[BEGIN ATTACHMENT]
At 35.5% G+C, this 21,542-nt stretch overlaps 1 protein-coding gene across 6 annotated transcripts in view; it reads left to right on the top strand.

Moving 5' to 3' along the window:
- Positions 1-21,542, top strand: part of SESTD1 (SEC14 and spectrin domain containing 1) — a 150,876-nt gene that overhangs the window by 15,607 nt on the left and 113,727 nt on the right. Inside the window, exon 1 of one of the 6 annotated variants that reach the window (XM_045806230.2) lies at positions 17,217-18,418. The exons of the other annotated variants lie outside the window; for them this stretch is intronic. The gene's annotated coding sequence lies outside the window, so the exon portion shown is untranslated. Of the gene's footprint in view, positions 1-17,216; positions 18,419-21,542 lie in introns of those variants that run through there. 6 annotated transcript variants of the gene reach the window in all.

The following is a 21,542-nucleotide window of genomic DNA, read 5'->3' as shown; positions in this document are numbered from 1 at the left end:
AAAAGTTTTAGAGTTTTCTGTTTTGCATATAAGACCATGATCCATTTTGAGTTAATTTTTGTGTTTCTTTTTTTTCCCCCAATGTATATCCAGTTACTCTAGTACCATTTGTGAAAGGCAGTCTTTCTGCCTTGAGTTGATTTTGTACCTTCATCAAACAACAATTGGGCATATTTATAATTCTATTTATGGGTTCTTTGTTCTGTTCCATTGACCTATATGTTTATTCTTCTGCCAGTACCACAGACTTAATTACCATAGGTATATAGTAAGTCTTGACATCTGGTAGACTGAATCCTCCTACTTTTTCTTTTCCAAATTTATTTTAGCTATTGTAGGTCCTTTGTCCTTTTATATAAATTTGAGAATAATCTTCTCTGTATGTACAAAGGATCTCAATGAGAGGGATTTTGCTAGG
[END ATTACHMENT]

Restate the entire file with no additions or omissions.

At 35.5% G+C, this 21,542-nt stretch overlaps 1 protein-coding gene across 6 annotated transcripts in view; it reads left to right on the top strand.

Moving 5' to 3' along the window:
- Positions 1-21,542, top strand: part of SESTD1 (SEC14 and spectrin domain containing 1) — a 150,876-nt gene that overhangs the window by 15,607 nt on the left and 113,727 nt on the right. Inside the window, exon 1 of one of the 6 annotated variants that reach the window (XM_045806230.2) lies at positions 17,217-18,418. The exons of the other annotated variants lie outside the window; for them this stretch is intronic. The gene's annotated coding sequence lies outside the window, so the exon portion shown is untranslated. Of the gene's footprint in view, positions 1-17,216; positions 18,419-21,542 lie in introns of those variants that run through there. 6 annotated transcript variants of the gene reach the window in all.

The following is a 21,542-nucleotide window of genomic DNA, read 5'->3' as shown; positions in this document are numbered from 1 at the left end:
AAAAGTTTTAGAGTTTTCTGTTTTGCATATAAGACCATGATCCATTTTGAGTTAATTTTTGTGTTTCTTTTTTTTCCCCCAATGTATATCCAGTTACTCTAGTACCATTTGTGAAAGGCAGTCTTTCTGCCTTGAGTTGATTTTGTACCTTCATCAAACAACAATTGGGCATATTTATAATTCTATTTATGGGTTCTTTGTTCTGTTCCATTGACCTATATGTTTATTCTTCTGCCAGTACCACAGACTTAATTACCATAGGTATATAGTAAGTCTTGACATCTGGTAGACTGAATCCTCCTACTTTTTCTTTTCCAAATTTATTTTAGCTATTGTAGGTCCTTTGTCCTTTTATATAAATTTGAGAATAATCTTCTCTGTATGTACAAAGGATCTCAATGAGAGGGATTTTGCTAGG